Size: 16" (40.32cm) x 20" (50.4cm) Open Edition
Frank Sinatra at a Capitol Records recording session circa 1954.
Shot by Sid Avery
Born in Akron, Ohio, in 1918, Sid Avery was just nine months old when his family moved to Los Angeles. There, his uncle Max Tatch, a landscape and architectural photographer, taught him about cameras, film and darkrooms, and Avery was hooked.
After graduating from Roosevelt High School, he worked at a camera store on Sunset Boulevard where he met many well-known photographers who further inspired him to take evening classes in photography and work as a darkroom assistant. By 1939, he opened his own portrait studio.
When he entered the Army in World War II, Avery was sent to London and placed in charge of the Army Pictorial Service Laboratory, where all the still and combat footage coming out of the European theater passed through his hands.
Back home after the war, he returned to shooting movieland stars and became known for his revealing portraits of actors in their downtime. One of his most famous photos shows Humphrey Bogart and Lauren Bacall relaxing at home with their children and dogs; in another, Marlon Brando is depicted carrying out the garbage from his tiny rented house; in yet another, a bare-chested Rock Hudson drips sex appeal as he stands talking on the phone after a shower, wearing only a towel. Avery would make history of a kind as the only photographer to shoot the stars of the original 1960 “Ocean’s Eleven” as well as the 2001 remake.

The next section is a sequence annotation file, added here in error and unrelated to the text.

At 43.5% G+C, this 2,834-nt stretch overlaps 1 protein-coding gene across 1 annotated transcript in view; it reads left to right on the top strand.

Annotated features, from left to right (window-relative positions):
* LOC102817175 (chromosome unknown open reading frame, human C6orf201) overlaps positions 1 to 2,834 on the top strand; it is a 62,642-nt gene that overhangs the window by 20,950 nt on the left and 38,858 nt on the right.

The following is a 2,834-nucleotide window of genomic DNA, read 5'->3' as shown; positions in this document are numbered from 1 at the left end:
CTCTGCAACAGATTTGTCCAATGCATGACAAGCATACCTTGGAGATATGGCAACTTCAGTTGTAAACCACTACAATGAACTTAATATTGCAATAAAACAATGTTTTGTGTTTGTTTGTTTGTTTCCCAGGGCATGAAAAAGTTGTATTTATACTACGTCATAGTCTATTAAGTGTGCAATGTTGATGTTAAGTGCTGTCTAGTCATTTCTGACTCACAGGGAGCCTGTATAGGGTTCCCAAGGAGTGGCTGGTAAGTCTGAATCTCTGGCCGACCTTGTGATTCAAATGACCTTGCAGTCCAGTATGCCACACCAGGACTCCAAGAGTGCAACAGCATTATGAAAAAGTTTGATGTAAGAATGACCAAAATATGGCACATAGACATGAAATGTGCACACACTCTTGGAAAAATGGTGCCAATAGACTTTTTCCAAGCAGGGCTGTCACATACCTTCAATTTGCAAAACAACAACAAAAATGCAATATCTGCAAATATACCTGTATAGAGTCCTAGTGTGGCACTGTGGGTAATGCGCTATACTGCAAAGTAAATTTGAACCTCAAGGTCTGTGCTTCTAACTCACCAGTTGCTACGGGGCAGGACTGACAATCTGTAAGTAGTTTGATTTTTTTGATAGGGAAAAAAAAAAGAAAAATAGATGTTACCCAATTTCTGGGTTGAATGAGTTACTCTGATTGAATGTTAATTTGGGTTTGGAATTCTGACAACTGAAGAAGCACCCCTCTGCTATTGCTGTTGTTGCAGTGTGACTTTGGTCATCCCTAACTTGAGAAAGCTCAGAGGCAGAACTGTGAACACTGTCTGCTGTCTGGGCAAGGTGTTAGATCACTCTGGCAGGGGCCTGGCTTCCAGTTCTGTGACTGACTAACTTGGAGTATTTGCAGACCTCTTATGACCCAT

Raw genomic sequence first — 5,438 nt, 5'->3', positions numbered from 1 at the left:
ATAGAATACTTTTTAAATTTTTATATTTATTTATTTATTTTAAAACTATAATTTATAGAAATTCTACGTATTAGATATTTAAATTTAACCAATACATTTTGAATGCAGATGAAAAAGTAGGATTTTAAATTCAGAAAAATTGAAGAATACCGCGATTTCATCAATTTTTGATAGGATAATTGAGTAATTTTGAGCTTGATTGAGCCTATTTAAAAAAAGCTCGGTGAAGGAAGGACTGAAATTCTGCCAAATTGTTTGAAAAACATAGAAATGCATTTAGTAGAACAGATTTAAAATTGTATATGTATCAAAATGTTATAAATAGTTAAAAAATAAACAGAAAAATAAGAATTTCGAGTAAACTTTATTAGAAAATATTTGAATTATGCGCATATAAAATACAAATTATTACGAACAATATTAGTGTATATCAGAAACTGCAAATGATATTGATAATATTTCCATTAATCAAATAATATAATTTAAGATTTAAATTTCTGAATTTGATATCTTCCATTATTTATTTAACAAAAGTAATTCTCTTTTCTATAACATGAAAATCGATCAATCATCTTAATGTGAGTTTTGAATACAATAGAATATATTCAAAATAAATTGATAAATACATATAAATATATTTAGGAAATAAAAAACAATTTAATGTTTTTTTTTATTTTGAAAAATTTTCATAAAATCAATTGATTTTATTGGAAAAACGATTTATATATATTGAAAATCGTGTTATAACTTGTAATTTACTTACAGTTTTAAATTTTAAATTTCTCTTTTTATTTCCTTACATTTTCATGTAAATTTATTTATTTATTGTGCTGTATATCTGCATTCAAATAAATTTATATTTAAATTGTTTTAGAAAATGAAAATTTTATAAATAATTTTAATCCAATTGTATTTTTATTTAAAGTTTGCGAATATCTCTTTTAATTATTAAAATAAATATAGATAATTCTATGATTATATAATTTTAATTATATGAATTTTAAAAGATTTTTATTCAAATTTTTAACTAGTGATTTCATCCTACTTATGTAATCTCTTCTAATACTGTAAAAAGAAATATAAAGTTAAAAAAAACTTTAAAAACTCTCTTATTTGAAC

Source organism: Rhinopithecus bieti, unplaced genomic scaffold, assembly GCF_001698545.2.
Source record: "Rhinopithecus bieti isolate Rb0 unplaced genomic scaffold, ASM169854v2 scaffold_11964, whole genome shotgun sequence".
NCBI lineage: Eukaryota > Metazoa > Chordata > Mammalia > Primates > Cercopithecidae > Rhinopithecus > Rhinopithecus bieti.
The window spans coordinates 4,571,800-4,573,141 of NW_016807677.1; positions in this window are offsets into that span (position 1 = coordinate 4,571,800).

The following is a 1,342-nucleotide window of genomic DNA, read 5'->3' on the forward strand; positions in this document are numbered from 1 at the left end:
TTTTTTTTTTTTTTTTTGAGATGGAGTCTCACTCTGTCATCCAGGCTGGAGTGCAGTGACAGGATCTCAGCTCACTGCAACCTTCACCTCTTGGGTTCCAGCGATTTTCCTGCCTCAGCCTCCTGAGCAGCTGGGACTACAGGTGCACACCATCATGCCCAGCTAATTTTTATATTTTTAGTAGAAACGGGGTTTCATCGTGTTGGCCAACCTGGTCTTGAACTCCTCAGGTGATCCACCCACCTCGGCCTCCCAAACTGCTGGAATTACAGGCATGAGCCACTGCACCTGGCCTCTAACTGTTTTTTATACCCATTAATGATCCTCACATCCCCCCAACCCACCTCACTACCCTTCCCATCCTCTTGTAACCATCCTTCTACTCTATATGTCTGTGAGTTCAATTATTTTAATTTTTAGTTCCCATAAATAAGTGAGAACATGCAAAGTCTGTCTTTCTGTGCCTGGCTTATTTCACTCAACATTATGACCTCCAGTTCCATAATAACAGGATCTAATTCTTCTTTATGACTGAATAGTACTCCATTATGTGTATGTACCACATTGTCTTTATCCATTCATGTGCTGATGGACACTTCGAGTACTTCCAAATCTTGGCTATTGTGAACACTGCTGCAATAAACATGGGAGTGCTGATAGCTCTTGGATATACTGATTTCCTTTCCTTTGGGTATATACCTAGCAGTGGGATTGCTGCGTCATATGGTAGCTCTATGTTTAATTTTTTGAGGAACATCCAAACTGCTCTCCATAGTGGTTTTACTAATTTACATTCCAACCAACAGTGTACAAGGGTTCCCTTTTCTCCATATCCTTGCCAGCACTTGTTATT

Avery eventually became one of the top advertising photographers in Los Angeles, then a director of television commercials, receiving numerous awards. In the ‘80s, he directed his energies toward preserving the history of Hollywood as depicted in still photography, founding the non-profit Hollywood Photographers Archive. Eventually comprising some 150,000 photographs, the archive was in 1987 donated to Los Angeles County Museum of Art and the Academy of Motion Picture Arts and Sciences.
Avery then began rebuilding the collection under the name, the Motion Picture and Television Photo Archive. Now known as MPTV, it represents more than fifty of Hollywood’s best-known photographers.
Sid continued with his work at MPTV until his death in 2002.
Biography by Shawn Levy, taken from The Rat Pack.